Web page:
CAPE CANAVERAL, Fla. — Here comes a total lunar eclipse and supermoon, all wrapped into one.
The moon, Earth and sun will line up this weekend for the only total lunar eclipse this year and next. At the same time, the moon will be ever so closer to Earth and appear slightly bigger and brighter than usual — a supermoon.
The whole eclipse starts Sunday night or early Monday, depending on location, and will take about three hours.
It begins with the partial phase around 10:34 p.m. EST Sunday. That’s when Earth’s shadow will begin to nip at the moon. Totality — when Earth’s shadow completely blankets the moon — will last 62 minutes, beginning at 11:41 p.m. EST Sunday.
If the skies are clear, the entire eclipse will be visible in North and South America, as well as Greenland, Iceland, Ireland, Great Britain, Norway, Sweden, Portugal and the French and Spanish coasts. The rest of Europe, as well as Africa, will have partial viewing before the moon sets. Some places will be livestreaming it, including the Griffith Observatory in Los Angeles.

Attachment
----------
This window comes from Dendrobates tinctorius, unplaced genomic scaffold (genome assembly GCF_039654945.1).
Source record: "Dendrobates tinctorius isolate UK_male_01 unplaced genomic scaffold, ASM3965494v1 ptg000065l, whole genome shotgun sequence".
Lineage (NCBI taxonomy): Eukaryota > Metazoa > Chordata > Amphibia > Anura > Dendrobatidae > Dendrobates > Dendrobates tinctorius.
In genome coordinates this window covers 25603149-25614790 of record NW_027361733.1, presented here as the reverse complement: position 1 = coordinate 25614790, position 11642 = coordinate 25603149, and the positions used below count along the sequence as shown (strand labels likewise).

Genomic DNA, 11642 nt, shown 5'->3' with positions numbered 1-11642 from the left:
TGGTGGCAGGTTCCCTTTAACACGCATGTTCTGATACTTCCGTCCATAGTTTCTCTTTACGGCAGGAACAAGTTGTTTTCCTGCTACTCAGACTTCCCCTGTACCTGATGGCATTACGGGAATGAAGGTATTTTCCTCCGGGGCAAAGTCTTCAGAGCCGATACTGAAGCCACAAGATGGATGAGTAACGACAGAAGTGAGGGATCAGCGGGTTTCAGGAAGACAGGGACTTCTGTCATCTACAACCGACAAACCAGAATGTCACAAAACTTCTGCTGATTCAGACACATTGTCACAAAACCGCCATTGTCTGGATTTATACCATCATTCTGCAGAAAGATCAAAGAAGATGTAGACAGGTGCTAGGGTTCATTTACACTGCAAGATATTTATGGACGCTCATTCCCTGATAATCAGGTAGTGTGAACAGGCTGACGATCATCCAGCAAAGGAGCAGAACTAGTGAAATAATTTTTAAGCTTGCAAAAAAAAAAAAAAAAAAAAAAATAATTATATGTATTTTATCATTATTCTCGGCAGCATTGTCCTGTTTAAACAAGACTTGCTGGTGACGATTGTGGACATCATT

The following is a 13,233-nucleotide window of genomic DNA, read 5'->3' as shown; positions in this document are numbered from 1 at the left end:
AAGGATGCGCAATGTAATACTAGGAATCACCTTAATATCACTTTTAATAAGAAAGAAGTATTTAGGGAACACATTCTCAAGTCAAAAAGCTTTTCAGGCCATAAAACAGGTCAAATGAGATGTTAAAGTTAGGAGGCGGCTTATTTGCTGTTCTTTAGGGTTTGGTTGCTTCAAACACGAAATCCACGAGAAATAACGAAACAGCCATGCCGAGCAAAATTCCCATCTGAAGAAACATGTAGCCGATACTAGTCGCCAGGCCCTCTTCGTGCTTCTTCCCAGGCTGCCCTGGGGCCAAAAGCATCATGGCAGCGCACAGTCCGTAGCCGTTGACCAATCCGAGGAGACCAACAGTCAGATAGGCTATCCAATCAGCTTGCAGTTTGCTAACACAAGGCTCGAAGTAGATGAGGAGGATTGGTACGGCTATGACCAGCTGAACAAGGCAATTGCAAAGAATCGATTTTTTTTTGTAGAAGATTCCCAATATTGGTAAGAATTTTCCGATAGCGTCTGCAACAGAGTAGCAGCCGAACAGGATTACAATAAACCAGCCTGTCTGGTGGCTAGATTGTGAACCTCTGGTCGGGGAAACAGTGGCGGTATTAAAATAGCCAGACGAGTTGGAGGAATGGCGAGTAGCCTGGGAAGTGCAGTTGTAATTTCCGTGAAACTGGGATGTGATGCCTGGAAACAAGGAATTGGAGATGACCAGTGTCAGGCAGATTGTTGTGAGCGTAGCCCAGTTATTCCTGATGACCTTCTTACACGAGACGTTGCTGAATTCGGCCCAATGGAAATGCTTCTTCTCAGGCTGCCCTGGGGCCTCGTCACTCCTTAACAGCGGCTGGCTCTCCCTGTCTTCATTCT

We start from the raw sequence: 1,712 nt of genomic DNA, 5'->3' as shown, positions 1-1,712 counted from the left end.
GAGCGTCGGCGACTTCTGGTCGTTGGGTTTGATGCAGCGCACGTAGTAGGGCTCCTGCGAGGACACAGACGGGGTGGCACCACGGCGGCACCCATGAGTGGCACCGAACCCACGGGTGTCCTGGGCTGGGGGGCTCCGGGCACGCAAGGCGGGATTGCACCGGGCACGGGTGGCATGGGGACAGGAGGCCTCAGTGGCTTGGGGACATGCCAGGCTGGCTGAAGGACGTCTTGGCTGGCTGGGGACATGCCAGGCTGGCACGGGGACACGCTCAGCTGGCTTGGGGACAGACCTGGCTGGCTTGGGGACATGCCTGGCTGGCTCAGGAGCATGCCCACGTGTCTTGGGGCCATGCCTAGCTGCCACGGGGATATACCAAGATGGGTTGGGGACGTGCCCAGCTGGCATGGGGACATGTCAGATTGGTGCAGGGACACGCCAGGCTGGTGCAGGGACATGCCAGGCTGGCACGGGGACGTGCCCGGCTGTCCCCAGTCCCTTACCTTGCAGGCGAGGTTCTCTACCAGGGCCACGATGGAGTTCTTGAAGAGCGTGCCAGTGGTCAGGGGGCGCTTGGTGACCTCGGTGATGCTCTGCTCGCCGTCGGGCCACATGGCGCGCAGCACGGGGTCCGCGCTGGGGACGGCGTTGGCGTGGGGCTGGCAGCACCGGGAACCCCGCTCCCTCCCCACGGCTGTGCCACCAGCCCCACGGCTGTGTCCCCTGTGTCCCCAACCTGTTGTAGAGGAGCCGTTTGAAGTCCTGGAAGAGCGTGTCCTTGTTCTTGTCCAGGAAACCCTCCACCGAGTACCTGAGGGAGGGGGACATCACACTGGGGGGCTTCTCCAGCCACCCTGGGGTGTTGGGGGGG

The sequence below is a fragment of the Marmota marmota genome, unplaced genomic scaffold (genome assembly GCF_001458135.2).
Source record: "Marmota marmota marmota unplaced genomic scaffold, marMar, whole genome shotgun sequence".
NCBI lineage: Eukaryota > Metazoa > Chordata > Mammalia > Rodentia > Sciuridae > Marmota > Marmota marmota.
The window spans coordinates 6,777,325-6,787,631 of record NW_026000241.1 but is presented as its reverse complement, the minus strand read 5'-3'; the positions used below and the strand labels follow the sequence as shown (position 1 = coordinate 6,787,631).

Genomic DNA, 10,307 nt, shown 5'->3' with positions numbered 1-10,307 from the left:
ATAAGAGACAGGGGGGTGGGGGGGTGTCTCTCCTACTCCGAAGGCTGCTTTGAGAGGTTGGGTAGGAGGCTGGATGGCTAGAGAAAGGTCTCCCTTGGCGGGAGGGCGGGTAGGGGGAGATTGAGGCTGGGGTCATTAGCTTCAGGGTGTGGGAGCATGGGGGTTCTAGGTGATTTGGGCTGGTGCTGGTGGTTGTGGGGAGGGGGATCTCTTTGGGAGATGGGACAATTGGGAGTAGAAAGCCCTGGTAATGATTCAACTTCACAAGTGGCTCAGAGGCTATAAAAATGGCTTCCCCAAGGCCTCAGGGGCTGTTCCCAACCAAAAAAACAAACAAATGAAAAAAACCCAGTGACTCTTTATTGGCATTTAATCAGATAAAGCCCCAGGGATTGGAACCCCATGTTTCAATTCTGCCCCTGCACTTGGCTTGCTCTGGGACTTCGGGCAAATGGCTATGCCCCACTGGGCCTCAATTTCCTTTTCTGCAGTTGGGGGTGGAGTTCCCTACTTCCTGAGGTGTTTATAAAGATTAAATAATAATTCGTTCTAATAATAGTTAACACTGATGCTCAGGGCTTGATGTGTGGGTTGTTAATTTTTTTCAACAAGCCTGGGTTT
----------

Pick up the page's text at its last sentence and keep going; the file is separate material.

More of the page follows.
During totality, the moon will look red because of sunlight scattering off Earth’s atmosphere. That’s why an eclipsed moon is sometimes known as a blood moon. In January, the full moon is also sometimes known as the wolf moon or great spirit moon.
The Eclipse Will Begin Relatively Early Sunday Evening
So informally speaking, the upcoming lunar eclipse will be a super blood wolf — or great spirit — moon.
In the U.S., the eclipse will begin relatively early Sunday evening, making it easier for children to stay up and enjoy the show. Plus the next day is a federal holiday, with most schools closed. But the weather forecast for much of the U.S. doesn’t look good.
“The good thing about this is that you don’t need any special equipment,” he added.
Asia, Australia and New Zealand are out of luck. But they had prime viewing last year, when two total lunar eclipses occurred.
The next total lunar eclipse won’t be until May 2021.
As for full-moon supermoons, this will be the first of three this year. The upcoming supermoon will be about 222,000 miles (357,300 kilometers) away. The Feb. 19 supermoon will be a bit closer and the one on March 20 will be the farthest.